Block Printing:

Block printing is a traditional method where patterns are intricately carved into wooden blocks or constructed using metal stripes and nails. Print paste is then applied to the design surface of the block, which is pressed onto the fabric. This process is repeated with various designs and colors until the pattern is complete. Despite its ancient origins, block printing remains a popular technique in Asian countries and can even be done at home by individuals in their leisure time. However, due to its slow and labor-intensive nature, it is not suitable for large-scale commercial use. Block printing is primarily utilized in small-scale or cottage industries due to its limited flexibility and productivity compared to industrial-scale methods.

Roller printing

Roller printing is a method where engraved copper cylinders or rollers replace hand-carved blocks. As the rollers move, the design is repeatedly printed onto the fabric. This technique is favored for long production runs due to its high-speed capabilities. Additionally, roller printing is versatile, allowing for the simultaneous printing of up to a dozen different colors. The basic equipment for roller printing consists of copper-faced rollers with etched designs, with a separate roller for each color. These rollers rotate over the fabric under pressure against an iron pressure roller. A blanket and backing cloth provide flexible support for the fabric being printed. A color doctor blade removes excess paste or fibers from the roller after contact with the fabric. Following the impression stage, the fabric undergoes drying and steaming processes.

Screen Printing:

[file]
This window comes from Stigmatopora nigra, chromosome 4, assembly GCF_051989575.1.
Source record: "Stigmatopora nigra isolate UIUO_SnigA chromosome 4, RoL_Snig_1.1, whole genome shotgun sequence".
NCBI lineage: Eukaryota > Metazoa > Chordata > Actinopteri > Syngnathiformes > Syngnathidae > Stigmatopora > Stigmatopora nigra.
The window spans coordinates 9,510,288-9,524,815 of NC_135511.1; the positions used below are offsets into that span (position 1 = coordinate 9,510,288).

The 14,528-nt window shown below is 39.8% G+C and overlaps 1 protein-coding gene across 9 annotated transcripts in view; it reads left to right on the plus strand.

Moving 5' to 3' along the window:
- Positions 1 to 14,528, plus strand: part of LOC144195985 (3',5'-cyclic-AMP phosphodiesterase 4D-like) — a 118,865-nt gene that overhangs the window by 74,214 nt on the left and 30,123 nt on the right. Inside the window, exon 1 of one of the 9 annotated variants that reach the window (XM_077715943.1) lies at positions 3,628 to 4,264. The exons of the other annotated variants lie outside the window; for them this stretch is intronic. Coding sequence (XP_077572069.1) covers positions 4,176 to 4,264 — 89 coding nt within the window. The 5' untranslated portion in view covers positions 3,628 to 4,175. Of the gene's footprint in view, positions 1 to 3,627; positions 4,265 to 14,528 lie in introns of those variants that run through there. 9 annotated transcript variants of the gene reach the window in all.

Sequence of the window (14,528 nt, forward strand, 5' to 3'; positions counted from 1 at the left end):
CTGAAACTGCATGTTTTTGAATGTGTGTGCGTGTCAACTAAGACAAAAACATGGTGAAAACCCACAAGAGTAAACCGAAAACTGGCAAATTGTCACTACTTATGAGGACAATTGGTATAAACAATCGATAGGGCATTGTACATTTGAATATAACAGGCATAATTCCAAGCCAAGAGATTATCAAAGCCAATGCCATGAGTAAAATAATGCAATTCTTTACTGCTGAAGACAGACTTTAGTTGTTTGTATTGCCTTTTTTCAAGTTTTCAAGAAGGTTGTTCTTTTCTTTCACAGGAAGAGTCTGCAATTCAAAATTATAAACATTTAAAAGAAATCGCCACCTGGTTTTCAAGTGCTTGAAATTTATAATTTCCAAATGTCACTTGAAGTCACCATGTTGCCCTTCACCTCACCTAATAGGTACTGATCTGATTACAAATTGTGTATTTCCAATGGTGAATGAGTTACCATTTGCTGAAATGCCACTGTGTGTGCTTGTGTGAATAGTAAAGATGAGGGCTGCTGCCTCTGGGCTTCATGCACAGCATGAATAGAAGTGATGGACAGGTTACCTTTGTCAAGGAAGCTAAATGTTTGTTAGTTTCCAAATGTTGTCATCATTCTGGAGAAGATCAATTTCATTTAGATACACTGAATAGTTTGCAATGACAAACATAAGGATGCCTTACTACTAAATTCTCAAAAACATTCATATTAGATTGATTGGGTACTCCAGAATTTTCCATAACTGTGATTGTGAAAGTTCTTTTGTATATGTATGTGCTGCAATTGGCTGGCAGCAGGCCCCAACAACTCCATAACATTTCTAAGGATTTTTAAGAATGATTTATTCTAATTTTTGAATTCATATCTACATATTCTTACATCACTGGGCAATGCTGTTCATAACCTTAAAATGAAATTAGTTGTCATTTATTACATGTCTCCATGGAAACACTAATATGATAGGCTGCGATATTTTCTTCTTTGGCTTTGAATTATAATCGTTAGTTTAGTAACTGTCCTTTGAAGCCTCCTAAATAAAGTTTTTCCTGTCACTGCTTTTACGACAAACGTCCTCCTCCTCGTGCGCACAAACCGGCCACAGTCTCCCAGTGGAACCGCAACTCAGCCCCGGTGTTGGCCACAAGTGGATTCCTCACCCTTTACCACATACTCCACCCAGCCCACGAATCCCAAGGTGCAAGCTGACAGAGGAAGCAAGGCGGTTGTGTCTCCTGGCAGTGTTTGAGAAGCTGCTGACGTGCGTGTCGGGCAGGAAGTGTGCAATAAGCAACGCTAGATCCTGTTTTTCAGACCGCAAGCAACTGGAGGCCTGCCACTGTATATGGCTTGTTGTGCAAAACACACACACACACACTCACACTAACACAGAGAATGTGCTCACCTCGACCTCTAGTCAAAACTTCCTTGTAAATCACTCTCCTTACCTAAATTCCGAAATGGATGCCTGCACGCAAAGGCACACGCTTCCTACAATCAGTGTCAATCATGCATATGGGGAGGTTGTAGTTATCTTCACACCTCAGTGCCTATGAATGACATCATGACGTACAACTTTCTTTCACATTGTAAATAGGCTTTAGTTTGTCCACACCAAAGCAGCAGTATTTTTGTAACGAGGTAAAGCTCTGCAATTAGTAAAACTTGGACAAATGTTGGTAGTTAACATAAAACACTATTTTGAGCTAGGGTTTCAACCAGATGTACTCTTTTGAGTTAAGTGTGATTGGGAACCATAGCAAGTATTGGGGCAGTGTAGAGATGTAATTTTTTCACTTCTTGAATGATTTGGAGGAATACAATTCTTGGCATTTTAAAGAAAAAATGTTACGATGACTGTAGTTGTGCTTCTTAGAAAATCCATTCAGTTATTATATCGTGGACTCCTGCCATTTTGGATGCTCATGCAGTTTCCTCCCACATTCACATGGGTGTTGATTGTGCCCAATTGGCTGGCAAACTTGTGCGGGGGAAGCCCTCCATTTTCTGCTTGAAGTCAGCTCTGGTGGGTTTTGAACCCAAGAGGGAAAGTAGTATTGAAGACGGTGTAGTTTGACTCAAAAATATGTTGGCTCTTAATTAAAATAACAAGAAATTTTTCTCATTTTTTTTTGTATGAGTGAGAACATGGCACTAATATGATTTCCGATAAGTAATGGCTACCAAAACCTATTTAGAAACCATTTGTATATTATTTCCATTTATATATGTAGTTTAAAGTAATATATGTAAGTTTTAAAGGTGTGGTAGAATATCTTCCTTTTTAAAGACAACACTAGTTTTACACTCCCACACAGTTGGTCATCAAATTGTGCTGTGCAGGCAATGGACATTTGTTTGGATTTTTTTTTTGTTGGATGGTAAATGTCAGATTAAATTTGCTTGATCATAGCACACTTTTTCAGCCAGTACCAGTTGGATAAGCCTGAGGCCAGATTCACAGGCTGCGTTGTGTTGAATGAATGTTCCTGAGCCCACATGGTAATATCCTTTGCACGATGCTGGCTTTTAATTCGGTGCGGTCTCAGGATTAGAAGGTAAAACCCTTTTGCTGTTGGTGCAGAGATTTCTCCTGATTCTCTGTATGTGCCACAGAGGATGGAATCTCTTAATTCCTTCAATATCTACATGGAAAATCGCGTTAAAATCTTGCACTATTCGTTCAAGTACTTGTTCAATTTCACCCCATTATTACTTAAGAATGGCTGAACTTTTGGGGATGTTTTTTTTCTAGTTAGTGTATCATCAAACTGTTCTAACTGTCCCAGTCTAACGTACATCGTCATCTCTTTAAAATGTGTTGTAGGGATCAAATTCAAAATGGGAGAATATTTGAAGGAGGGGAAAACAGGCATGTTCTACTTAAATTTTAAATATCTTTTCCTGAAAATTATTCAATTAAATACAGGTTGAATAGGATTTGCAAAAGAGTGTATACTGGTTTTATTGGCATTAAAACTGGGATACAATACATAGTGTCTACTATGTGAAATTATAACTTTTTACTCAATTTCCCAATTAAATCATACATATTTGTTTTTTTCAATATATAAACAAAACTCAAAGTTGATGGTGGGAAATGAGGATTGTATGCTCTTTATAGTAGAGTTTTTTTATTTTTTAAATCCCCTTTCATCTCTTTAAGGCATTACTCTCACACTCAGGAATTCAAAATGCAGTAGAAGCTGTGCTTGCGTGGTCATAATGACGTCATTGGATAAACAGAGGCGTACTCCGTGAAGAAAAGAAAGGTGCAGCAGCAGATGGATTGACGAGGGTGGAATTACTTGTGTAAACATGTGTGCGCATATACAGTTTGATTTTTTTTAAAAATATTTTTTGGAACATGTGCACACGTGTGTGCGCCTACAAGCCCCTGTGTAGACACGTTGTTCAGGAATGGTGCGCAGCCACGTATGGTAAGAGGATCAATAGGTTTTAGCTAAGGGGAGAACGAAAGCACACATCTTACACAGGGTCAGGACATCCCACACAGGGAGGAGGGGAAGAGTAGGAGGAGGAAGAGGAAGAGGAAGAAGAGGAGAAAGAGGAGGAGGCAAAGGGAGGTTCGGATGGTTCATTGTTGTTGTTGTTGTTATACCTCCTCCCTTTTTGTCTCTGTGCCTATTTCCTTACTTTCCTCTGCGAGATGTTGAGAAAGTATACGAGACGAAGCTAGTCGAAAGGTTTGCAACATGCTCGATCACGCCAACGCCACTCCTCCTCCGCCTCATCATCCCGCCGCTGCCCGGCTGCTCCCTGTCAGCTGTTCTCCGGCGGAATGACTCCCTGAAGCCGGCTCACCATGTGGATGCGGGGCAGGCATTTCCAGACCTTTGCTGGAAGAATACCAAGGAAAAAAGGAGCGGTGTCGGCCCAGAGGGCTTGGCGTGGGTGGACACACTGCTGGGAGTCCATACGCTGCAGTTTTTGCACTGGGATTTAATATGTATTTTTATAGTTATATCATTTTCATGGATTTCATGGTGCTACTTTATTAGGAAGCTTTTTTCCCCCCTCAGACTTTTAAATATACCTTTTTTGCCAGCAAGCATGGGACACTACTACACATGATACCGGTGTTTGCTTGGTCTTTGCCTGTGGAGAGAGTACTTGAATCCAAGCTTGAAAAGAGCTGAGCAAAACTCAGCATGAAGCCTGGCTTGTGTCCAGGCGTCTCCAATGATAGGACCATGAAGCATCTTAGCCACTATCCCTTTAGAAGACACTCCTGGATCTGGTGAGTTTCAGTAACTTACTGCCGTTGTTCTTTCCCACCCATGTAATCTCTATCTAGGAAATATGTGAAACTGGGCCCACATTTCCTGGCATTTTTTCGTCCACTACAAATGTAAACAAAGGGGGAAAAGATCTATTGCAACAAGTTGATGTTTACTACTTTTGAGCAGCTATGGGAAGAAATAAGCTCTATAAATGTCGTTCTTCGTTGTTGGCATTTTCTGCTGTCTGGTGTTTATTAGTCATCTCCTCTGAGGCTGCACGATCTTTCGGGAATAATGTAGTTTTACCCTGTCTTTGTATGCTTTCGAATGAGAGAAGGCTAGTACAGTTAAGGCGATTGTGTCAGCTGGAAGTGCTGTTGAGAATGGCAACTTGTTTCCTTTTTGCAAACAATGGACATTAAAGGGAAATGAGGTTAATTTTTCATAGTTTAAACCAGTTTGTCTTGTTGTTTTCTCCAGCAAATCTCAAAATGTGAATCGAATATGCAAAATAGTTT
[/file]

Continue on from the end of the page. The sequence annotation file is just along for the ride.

Screen printing has seen a significant increase in usage in recent years due to its versatility and the development of rotary screen printing machines capable of high production rates. One notable advantage of screen printing is its ability to produce heavy depths of shade, a limitation of roller printing due to the restricted amount of print paste held in the shallow engraving depth on the print roller.

Types of Screen Printing: Screen printing comprises two basic methods: flat screen and rotary screen processes.

Rotary Screen Printing:

Rotary screen printing utilizes cylindrical screens instead of flat screens. Each color in the design requires a separate screen. For complex designs requiring multiple colors, rotary screen printing machines typically accommodate up to 20 screens. These screens rotate in contact with the substrate, and the print paste is fed from inside the screens. A metal squeegee blade forces the paste out from the inside of the screen. Globally, approximately 61% of all printed textile fabric is produced using the rotary screen method.

Flat Screen Printing:

As the name implies, flat screen printing utilizes flat screens rather than cylindrical ones used in rotary screen printing. These screens are woven meshes typically made from polyester or polyamide. They are stretched over rectangular frames, originally crafted from wood but now predominantly made from metal alloy for enhanced durability and reduced weight. Globally, approximately 23% of all printed textile fabric is produced using flat screen printing.

Ink-Jet Printing :

Digital ink-jet printing represents one of the most cutting-edge methods for printing textile fabrics. This versatile technique is compatible with a wide range of commercially available fabrics. While non-impact printing technologies have historically garnered significant interest in the graphic market, the potential advantages of reducing the time span from original design to final production have sparked extensive development in adapting this technology for textile and carpet printing processes. Machines developed for digital ink-jet printing typically fall into two classes: drop-on-demand (DOD) and continuous stream (CS).

Heat Transfer Printing: